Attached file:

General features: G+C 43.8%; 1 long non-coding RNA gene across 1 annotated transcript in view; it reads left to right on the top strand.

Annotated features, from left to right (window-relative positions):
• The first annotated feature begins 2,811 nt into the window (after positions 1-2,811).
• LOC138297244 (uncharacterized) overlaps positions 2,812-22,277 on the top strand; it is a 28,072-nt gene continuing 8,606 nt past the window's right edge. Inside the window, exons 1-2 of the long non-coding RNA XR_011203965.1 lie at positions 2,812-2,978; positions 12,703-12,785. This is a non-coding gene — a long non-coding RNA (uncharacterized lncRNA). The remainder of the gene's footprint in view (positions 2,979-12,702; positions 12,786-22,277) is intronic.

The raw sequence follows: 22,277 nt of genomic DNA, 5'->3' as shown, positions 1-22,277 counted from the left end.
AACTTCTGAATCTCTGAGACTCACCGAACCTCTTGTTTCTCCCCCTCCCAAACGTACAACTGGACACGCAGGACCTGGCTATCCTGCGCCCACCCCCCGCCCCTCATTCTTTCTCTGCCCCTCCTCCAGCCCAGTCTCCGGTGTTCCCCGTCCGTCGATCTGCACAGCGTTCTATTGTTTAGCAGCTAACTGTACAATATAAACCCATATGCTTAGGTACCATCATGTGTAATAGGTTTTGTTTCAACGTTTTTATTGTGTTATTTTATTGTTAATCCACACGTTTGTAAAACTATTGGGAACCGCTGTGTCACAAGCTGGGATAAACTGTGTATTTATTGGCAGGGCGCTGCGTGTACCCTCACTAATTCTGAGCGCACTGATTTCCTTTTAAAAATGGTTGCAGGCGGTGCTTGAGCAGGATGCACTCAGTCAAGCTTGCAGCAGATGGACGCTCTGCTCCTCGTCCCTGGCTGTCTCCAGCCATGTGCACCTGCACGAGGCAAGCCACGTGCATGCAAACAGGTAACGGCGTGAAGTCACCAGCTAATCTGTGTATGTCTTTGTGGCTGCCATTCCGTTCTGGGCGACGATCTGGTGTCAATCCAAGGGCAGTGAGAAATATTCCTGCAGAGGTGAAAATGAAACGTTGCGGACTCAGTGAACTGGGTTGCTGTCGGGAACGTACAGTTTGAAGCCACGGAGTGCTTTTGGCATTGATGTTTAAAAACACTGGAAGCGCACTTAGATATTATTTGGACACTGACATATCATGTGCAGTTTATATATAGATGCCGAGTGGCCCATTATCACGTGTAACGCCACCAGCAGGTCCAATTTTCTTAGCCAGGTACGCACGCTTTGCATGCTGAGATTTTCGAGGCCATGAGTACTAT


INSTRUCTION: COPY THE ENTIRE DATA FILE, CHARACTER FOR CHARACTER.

General features: G+C 43.8%; 1 long non-coding RNA gene across 1 annotated transcript in view; it reads left to right on the top strand.

Annotated features, from left to right (window-relative positions):
• The first annotated feature begins 2,811 nt into the window (after positions 1-2,811).
• LOC138297244 (uncharacterized) overlaps positions 2,812-22,277 on the top strand; it is a 28,072-nt gene continuing 8,606 nt past the window's right edge. Inside the window, exons 1-2 of the long non-coding RNA XR_011203965.1 lie at positions 2,812-2,978; positions 12,703-12,785. This is a non-coding gene — a long non-coding RNA (uncharacterized lncRNA). The remainder of the gene's footprint in view (positions 2,979-12,702; positions 12,786-22,277) is intronic.

The raw sequence follows: 22,277 nt of genomic DNA, 5'->3' as shown, positions 1-22,277 counted from the left end.
AACTTCTGAATCTCTGAGACTCACCGAACCTCTTGTTTCTCCCCCTCCCAAACGTACAACTGGACACGCAGGACCTGGCTATCCTGCGCCCACCCCCCGCCCCTCATTCTTTCTCTGCCCCTCCTCCAGCCCAGTCTCCGGTGTTCCCCGTCCGTCGATCTGCACAGCGTTCTATTGTTTAGCAGCTAACTGTACAATATAAACCCATATGCTTAGGTACCATCATGTGTAATAGGTTTTGTTTCAACGTTTTTATTGTGTTATTTTATTGTTAATCCACACGTTTGTAAAACTATTGGGAACCGCTGTGTCACAAGCTGGGATAAACTGTGTATTTATTGGCAGGGCGCTGCGTGTACCCTCACTAATTCTGAGCGCACTGATTTCCTTTTAAAAATGGTTGCAGGCGGTGCTTGAGCAGGATGCACTCAGTCAAGCTTGCAGCAGATGGACGCTCTGCTCCTCGTCCCTGGCTGTCTCCAGCCATGTGCACCTGCACGAGGCAAGCCACGTGCATGCAAACAGGTAACGGCGTGAAGTCACCAGCTAATCTGTGTATGTCTTTGTGGCTGCCATTCCGTTCTGGGCGACGATCTGGTGTCAATCCAAGGGCAGTGAGAAATATTCCTGCAGAGGTGAAAATGAAACGTTGCGGACTCAGTGAACTGGGTTGCTGTCGGGAACGTACAGTTTGAAGCCACGGAGTGCTTTTGGCATTGATGTTTAAAAACACTGGAAGCGCACTTAGATATTATTTGGACACTGACATATCATGTGCAGTTTATATATAGATGCCGAGTGGCCCATTATCACGTGTAACGCCACCAGCAGGTCCAATTTTCTTAGCCAGGTACGCACGCTTTGCATGCTGAGATTTTCGAGGCCATGAGTACTAT